Equity - Topic 3993

Fiduciary or confidential relationships - Practice - Pleadings - [See second Equity - Topic 3611 ].

Practice - Topic 209.3

Persons who can sue and be sued - Individuals and corporations - Status or standing - Class or representative actions - Certification - Considerations (incl. when class action appropriate) - Long term care facility (LTCF) operators, as agents of the regional health authorities, provided long term or auxiliary nursing care to Alberta residents for the government - The LTCF operators' funding came from the government and from money paid by residents as an accommodation charge - The plaintiffs maintained that the Crown had failed to ensure that the monies paid for "accommodation and meals" were used exclusively for that purpose - They alleged that Alberta was only allowed to charge for the actual costs of accommodation and meals and was not to use funds collected at the maximum level to subsidize basic care costs - Seeking return of the overcharge or damages, the plaintiffs applied to certify a class action, claiming, inter alia, unjust enrichment - Alberta opposed the application, asserting that a class action was not the preferable procedure - The application was allowed - Alberta appealed - The Supreme Court of Canada declined to decertify the action - The court rejected Alberta's assertion that an individualized cost review would have to be conducted for each proposed class member - The common questions certified by the application judge asked whether the accommodation charges, as a practice carried out on a class-wide basis, resulted in unjust enrichment - An individual assessment of the nexus between specific accommodation and meal charges was not necessary in order to ground potential liability to the class - The Class Proceedings Act provided sufficient remedial flexibility to address any potential difficulties in assessing, awarding, and distributing damages - See paragraphs 97 to 101.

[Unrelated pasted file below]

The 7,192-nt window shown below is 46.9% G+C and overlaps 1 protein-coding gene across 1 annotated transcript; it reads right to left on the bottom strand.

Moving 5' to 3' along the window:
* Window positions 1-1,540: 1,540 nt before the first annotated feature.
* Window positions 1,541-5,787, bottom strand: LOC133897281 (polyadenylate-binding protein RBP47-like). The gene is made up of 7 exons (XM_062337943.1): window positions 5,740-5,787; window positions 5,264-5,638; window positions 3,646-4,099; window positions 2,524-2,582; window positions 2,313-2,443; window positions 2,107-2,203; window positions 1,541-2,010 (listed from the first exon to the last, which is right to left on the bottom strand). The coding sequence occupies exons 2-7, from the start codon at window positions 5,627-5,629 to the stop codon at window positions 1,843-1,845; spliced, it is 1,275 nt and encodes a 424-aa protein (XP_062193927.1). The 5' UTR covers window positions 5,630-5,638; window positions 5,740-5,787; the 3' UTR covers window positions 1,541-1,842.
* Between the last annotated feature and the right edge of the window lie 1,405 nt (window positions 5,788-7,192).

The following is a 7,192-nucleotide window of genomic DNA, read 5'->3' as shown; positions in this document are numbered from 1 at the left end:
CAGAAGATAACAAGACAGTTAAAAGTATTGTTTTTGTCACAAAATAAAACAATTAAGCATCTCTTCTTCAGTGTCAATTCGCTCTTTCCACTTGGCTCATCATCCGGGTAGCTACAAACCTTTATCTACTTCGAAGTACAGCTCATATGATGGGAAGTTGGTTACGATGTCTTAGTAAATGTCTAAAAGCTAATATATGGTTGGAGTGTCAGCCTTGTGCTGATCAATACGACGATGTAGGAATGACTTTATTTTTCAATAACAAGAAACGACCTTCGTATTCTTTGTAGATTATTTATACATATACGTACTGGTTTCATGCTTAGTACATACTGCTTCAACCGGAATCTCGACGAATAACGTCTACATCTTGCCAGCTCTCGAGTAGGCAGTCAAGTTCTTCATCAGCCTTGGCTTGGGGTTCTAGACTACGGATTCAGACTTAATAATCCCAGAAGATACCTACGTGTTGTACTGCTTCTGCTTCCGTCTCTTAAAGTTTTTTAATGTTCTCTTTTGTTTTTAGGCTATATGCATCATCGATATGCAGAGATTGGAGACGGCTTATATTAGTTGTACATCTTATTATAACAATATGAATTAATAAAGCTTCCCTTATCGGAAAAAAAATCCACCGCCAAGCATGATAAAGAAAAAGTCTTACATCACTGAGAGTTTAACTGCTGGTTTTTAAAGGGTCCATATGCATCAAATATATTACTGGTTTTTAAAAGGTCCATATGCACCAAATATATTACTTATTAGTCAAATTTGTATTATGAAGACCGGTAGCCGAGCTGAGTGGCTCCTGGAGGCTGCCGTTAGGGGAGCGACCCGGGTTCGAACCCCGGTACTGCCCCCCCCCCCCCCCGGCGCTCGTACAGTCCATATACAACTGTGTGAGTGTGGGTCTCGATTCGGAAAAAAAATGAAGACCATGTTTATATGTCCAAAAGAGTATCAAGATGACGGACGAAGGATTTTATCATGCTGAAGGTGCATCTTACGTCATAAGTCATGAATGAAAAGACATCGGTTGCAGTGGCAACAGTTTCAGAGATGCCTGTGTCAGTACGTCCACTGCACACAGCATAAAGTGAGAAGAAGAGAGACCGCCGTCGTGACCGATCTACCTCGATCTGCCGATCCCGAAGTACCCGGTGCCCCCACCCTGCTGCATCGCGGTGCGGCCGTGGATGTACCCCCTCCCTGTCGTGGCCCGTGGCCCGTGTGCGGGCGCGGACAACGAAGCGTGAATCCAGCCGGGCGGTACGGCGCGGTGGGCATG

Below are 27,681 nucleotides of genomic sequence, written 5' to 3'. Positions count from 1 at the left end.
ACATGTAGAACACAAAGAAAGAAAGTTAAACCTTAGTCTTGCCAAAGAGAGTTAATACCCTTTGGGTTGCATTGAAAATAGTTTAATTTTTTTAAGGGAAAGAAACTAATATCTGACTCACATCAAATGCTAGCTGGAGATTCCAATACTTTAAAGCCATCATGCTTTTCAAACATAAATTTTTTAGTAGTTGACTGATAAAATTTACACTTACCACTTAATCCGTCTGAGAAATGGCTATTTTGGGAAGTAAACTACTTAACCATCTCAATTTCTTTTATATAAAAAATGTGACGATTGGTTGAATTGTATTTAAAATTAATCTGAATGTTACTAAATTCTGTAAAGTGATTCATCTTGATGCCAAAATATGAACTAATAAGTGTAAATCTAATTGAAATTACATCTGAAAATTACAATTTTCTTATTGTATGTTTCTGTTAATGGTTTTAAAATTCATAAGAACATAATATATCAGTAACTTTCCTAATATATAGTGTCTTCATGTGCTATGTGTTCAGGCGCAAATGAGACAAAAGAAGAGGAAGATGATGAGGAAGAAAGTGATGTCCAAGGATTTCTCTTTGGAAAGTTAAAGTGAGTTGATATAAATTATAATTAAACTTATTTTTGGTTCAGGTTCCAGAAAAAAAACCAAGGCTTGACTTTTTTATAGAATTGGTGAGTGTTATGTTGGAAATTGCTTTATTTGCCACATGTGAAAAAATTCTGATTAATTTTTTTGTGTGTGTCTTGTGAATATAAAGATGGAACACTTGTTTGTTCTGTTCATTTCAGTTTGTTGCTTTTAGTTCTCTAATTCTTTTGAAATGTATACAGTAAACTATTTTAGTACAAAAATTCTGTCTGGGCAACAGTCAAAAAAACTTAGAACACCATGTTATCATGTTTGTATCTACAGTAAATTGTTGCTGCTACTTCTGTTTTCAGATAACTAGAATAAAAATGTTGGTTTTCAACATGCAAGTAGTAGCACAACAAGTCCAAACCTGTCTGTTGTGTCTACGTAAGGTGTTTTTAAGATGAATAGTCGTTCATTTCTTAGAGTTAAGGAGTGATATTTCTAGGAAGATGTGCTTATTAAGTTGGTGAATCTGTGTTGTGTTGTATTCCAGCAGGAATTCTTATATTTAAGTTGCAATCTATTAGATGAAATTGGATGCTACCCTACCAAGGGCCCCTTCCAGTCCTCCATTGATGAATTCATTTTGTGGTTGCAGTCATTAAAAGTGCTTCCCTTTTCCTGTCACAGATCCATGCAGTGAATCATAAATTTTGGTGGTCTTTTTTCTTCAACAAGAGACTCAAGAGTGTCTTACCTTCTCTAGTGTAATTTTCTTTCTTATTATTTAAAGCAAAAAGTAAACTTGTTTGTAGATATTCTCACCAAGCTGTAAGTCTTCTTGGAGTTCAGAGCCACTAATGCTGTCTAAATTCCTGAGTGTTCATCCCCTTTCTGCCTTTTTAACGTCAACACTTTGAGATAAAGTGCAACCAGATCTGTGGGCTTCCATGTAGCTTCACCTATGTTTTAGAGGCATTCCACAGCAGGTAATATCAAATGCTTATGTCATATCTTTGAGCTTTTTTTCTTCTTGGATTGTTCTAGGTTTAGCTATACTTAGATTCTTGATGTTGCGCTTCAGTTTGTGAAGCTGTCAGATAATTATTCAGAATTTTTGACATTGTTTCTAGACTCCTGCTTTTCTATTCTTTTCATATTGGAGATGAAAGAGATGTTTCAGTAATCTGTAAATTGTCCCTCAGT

Restitution - Topic 61

Unjust enrichment - General - Long term care facility (LTCF) operators, as agents of the regional health authorities, provided long term or auxiliary nursing care to Alberta residents for the government - The LTCF operators' funding came from the government and from money paid by residents as an accommodation charge - The plaintiffs maintained that the Crown had failed to ensure that the monies paid for "accommodation and meals" were used exclusively for that purpose - They alleged that Alberta was only allowed to charge for the actual costs of accommodation and meals and was not to use funds collected at the maximum level to subsidize basic care costs - Seeking return of the overcharge or damages, the plaintiffs applied to certify a class action, claiming, inter alia, unjust enrichment - Alberta opposed the application, asserting that the claim should be struck - Alberta argued, inter alia, that the decision in Kingstreet Investments Ltd. et al. v. New Brunswick (Minister of Finance) et al. (2007 S.C.C.) held that an action for unjust enrichment could not be brought against government - The Supreme Court of Canada held that the claim of unjust enrichment could proceed - Kingstreet stood for the proposition that public law remedies, rather than unjust enrichment, were the proper route for claims relating to restitution of taxes levied under an ultra vires statute - However, Kingstreet left open the possibility of suing for unjust enrichment in other circumstances - The claim pled here was not for taxes paid under an ultra vires statute - It was not therefore precluded - The plaintiffs had pled the three elements of unjust enrichment: benefit, deprivation and absence of juristic reason for the deprivation - It was not plain and obvious that the claim did not disclose a cause of action - See paragraphs 81 to 96.

Restitution - Topic 67

Unjust enrichment - General - Persons entitled to claim - [See Restitution - Topic 61 ].

Restitution - Topic 69

Unjust enrichment - General - Where money paid under invalid law - [See Restitution - Topic 61 ].

Torts - Topic 77